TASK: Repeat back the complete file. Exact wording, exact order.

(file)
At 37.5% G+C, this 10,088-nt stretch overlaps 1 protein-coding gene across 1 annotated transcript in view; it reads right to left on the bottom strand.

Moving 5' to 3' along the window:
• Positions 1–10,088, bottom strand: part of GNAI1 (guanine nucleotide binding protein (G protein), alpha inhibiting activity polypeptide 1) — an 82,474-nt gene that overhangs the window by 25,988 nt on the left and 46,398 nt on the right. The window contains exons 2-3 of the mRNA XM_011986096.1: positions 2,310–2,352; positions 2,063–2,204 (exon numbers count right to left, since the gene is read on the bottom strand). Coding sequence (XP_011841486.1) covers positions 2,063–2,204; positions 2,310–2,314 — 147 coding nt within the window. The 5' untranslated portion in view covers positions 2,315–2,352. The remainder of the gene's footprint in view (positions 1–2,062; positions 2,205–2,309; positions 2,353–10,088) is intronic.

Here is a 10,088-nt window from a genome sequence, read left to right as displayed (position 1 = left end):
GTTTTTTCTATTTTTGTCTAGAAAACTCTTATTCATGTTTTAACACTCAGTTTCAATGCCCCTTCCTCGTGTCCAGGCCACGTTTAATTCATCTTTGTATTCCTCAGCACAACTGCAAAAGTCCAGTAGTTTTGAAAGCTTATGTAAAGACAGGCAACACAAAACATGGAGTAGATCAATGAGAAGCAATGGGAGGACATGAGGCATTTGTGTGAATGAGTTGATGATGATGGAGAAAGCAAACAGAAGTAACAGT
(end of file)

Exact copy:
At 37.5% G+C, this 10,088-nt stretch overlaps 1 protein-coding gene across 1 annotated transcript in view; it reads right to left on the bottom strand.

Moving 5' to 3' along the window:
• Positions 1–10,088, bottom strand: part of GNAI1 (guanine nucleotide binding protein (G protein), alpha inhibiting activity polypeptide 1) — an 82,474-nt gene that overhangs the window by 25,988 nt on the left and 46,398 nt on the right. The window contains exons 2-3 of the mRNA XM_011986096.1: positions 2,310–2,352; positions 2,063–2,204 (exon numbers count right to left, since the gene is read on the bottom strand). Coding sequence (XP_011841486.1) covers positions 2,063–2,204; positions 2,310–2,314 — 147 coding nt within the window. The 5' untranslated portion in view covers positions 2,315–2,352. The remainder of the gene's footprint in view (positions 1–2,062; positions 2,205–2,309; positions 2,353–10,088) is intronic.

Here is a 10,088-nt window from a genome sequence, read left to right as displayed (position 1 = left end):
GTTTTTTCTATTTTTGTCTAGAAAACTCTTATTCATGTTTTAACACTCAGTTTCAATGCCCCTTCCTCGTGTCCAGGCCACGTTTAATTCATCTTTGTATTCCTCAGCACAACTGCAAAAGTCCAGTAGTTTTGAAAGCTTATGTAAAGACAGGCAACACAAAACATGGAGTAGATCAATGAGAAGCAATGGGAGGACATGAGGCATTTGTGTGAATGAGTTGATGATGATGGAGAAAGCAAACAGAAGTAACAGT